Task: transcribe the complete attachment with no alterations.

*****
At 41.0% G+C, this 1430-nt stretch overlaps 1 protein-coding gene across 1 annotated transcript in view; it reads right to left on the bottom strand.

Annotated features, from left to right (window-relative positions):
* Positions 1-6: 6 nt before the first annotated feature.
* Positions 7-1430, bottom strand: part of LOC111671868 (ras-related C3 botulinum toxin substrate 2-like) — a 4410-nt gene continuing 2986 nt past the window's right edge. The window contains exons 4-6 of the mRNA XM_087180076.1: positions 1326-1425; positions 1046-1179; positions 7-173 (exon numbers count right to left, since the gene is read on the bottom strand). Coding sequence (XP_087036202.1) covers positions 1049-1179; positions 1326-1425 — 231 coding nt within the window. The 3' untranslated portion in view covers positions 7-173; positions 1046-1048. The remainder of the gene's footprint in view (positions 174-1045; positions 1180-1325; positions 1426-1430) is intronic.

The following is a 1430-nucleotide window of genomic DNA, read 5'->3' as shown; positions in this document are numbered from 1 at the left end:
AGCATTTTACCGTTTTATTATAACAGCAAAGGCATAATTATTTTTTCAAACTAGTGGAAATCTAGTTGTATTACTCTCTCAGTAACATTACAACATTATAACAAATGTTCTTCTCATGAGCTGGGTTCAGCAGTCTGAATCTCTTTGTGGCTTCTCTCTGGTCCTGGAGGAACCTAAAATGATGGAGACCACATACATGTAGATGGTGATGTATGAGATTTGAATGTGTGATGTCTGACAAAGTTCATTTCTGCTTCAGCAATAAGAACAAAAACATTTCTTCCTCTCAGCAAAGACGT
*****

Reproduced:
At 41.0% G+C, this 1430-nt stretch overlaps 1 protein-coding gene across 1 annotated transcript in view; it reads right to left on the bottom strand.

Annotated features, from left to right (window-relative positions):
* Positions 1-6: 6 nt before the first annotated feature.
* Positions 7-1430, bottom strand: part of LOC111671868 (ras-related C3 botulinum toxin substrate 2-like) — a 4410-nt gene continuing 2986 nt past the window's right edge. The window contains exons 4-6 of the mRNA XM_087180076.1: positions 1326-1425; positions 1046-1179; positions 7-173 (exon numbers count right to left, since the gene is read on the bottom strand). Coding sequence (XP_087036202.1) covers positions 1049-1179; positions 1326-1425 — 231 coding nt within the window. The 3' untranslated portion in view covers positions 7-173; positions 1046-1048. The remainder of the gene's footprint in view (positions 174-1045; positions 1180-1325; positions 1426-1430) is intronic.

The following is a 1430-nucleotide window of genomic DNA, read 5'->3' as shown; positions in this document are numbered from 1 at the left end:
AGCATTTTACCGTTTTATTATAACAGCAAAGGCATAATTATTTTTTCAAACTAGTGGAAATCTAGTTGTATTACTCTCTCAGTAACATTACAACATTATAACAAATGTTCTTCTCATGAGCTGGGTTCAGCAGTCTGAATCTCTTTGTGGCTTCTCTCTGGTCCTGGAGGAACCTAAAATGATGGAGACCACATACATGTAGATGGTGATGTATGAGATTTGAATGTGTGATGTCTGACAAAGTTCATTTCTGCTTCAGCAATAAGAACAAAAACATTTCTTCCTCTCAGCAAAGACGT